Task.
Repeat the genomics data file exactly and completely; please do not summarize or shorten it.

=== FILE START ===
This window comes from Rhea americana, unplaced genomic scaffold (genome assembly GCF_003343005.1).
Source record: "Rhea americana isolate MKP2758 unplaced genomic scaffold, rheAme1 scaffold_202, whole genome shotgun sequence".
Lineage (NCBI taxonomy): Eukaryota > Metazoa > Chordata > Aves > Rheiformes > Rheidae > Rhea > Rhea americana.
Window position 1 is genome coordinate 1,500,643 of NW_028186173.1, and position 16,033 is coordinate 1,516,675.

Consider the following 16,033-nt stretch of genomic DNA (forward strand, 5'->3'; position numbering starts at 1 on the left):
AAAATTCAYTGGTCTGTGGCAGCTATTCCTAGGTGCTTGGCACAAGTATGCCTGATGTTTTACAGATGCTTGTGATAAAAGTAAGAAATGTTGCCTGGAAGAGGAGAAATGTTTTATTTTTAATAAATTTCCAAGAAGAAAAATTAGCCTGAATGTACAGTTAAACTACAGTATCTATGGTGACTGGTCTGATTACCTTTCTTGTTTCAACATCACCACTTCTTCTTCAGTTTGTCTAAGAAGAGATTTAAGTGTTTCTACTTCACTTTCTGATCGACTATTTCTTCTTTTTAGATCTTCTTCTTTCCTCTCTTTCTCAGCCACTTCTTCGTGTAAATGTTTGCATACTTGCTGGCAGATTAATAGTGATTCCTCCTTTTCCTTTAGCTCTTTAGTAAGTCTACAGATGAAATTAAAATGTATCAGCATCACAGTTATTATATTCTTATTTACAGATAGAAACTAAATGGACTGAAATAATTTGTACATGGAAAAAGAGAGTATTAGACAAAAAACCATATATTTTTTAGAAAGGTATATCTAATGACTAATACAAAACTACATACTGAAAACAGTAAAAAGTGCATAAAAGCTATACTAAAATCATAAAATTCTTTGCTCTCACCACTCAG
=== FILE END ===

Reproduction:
This window comes from Rhea americana, unplaced genomic scaffold (genome assembly GCF_003343005.1).
Source record: "Rhea americana isolate MKP2758 unplaced genomic scaffold, rheAme1 scaffold_202, whole genome shotgun sequence".
Lineage (NCBI taxonomy): Eukaryota > Metazoa > Chordata > Aves > Rheiformes > Rheidae > Rhea > Rhea americana.
Window position 1 is genome coordinate 1,500,643 of NW_028186173.1, and position 16,033 is coordinate 1,516,675.

Consider the following 16,033-nt stretch of genomic DNA (forward strand, 5'->3'; position numbering starts at 1 on the left):
AAAATTCAYTGGTCTGTGGCAGCTATTCCTAGGTGCTTGGCACAAGTATGCCTGATGTTTTACAGATGCTTGTGATAAAAGTAAGAAATGTTGCCTGGAAGAGGAGAAATGTTTTATTTTTAATAAATTTCCAAGAAGAAAAATTAGCCTGAATGTACAGTTAAACTACAGTATCTATGGTGACTGGTCTGATTACCTTTCTTGTTTCAACATCACCACTTCTTCTTCAGTTTGTCTAAGAAGAGATTTAAGTGTTTCTACTTCACTTTCTGATCGACTATTTCTTCTTTTTAGATCTTCTTCTTTCCTCTCTTTCTCAGCCACTTCTTCGTGTAAATGTTTGCATACTTGCTGGCAGATTAATAGTGATTCCTCCTTTTCCTTTAGCTCTTTAGTAAGTCTACAGATGAAATTAAAATGTATCAGCATCACAGTTATTATATTCTTATTTACAGATAGAAACTAAATGGACTGAAATAATTTGTACATGGAAAAAGAGAGTATTAGACAAAAAACCATATATTTTTTAGAAAGGTATATCTAATGACTAATACAAAACTACATACTGAAAACAGTAAAAAGTGCATAAAAGCTATACTAAAATCATAAAATTCTTTGCTCTCACCACTCAG